If desired, the reaction system can be maintained under positive pressure, which pressure can be applied either by the addition of an inert gas, such as nitrogen, or by only the vapor pressures of the components of the reaction system. Convenient pressures can be in the range of about 50 to about 10,000 kPa and preferably and more conveniently in the range of about 50 to about 800 kPa.
Polymerization times will generally be determined by the temperature, as well as by the reactivities of the components. Normal polymerization times will generally be in the range of about 0.1 min to about 24 hours and preferably about 1 minute to about one hour.
At the conclusion of the polymerization reaction, a polyfunctional coupling agent (containing at least two reactive sites) is added to the unquenched reaction mixture to produce the coupled copolymer. This agent must be added before any material such as water, acid or alcohol is added. The temperature of the coupling reaction can vary over a wide range and is conveniently the same as that used for polymerization. At normal polymerization temperatures, i.e., above about 25° C., the coupling reaction occurs rapidly, i.e., in the range of several seconds to about 1 hour.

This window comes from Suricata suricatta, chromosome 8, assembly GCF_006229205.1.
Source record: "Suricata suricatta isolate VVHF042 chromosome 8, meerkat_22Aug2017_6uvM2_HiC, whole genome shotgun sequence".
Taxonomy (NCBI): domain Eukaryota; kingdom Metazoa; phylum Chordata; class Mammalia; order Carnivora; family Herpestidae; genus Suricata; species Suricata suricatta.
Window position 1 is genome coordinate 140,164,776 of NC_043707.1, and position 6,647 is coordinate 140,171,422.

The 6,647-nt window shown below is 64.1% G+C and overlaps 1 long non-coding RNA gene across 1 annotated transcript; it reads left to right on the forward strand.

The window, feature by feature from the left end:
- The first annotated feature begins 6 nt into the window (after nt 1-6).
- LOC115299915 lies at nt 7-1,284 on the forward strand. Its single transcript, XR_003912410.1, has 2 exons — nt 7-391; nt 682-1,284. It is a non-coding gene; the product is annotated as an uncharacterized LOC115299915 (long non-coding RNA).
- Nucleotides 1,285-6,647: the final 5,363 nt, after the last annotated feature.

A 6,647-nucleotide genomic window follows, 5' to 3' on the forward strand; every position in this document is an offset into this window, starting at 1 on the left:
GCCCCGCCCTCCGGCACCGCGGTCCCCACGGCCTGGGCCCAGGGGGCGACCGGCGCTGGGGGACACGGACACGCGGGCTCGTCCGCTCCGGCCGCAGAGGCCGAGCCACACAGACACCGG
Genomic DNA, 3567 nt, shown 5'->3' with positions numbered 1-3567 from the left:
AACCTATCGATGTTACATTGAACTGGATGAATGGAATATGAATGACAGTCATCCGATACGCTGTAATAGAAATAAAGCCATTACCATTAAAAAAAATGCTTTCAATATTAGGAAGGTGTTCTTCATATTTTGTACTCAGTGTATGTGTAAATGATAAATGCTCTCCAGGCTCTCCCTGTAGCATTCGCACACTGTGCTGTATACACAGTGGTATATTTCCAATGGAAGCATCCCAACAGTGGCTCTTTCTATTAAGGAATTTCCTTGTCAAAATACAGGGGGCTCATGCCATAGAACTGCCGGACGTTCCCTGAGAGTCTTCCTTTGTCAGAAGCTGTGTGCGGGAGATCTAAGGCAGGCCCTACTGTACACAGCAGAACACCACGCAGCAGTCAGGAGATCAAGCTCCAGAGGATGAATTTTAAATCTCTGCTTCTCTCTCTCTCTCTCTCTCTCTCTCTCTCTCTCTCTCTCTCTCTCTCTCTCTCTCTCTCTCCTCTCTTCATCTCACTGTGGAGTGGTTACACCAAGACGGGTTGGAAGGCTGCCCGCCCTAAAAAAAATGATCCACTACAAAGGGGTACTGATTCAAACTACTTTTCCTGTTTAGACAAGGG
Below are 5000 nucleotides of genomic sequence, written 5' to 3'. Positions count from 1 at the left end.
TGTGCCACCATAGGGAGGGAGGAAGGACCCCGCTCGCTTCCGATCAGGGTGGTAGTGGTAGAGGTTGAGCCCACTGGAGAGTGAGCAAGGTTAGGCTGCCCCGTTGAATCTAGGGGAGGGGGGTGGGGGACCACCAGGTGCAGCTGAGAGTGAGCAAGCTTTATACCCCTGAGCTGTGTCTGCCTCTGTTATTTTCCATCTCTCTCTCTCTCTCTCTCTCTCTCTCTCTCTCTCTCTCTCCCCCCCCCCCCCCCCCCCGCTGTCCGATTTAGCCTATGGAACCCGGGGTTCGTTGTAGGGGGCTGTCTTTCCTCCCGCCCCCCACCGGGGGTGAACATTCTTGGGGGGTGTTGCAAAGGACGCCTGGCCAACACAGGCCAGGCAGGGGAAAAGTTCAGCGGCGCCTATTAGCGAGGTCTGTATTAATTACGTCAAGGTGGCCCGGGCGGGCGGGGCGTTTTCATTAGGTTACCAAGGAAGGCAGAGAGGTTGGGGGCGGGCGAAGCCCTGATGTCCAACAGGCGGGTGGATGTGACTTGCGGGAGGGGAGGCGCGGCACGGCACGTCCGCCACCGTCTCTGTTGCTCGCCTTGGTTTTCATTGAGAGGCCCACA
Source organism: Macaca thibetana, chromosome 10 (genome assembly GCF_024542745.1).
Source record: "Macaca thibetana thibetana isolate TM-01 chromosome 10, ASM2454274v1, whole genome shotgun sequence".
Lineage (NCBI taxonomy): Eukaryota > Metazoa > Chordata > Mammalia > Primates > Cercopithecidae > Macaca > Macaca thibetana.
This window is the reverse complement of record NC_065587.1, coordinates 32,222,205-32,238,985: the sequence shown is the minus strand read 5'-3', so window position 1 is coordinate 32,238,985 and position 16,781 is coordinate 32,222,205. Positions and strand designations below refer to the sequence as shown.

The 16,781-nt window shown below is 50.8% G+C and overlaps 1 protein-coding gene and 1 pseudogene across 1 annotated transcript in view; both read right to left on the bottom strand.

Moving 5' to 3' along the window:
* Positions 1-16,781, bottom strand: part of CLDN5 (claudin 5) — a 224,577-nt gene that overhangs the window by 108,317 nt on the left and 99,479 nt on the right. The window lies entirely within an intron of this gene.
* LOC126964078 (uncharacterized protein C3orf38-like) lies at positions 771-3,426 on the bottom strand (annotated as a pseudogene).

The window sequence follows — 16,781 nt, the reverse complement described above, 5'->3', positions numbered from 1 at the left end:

The polyfunctional coupling agents which are added to the polymerization mixture after completion of the polymerization reaction include those polyepoxides, polyisocyanates, polyimines, polyaldehydes, polyketones, polyanhydrides, polyesters, polyhalides and the like which are described fully in U.S. Pat. No. 3,281,383. The polyhalides, especially the silicon tetrahalides, such as silicon tetrachloride, are the preferred coupling agents.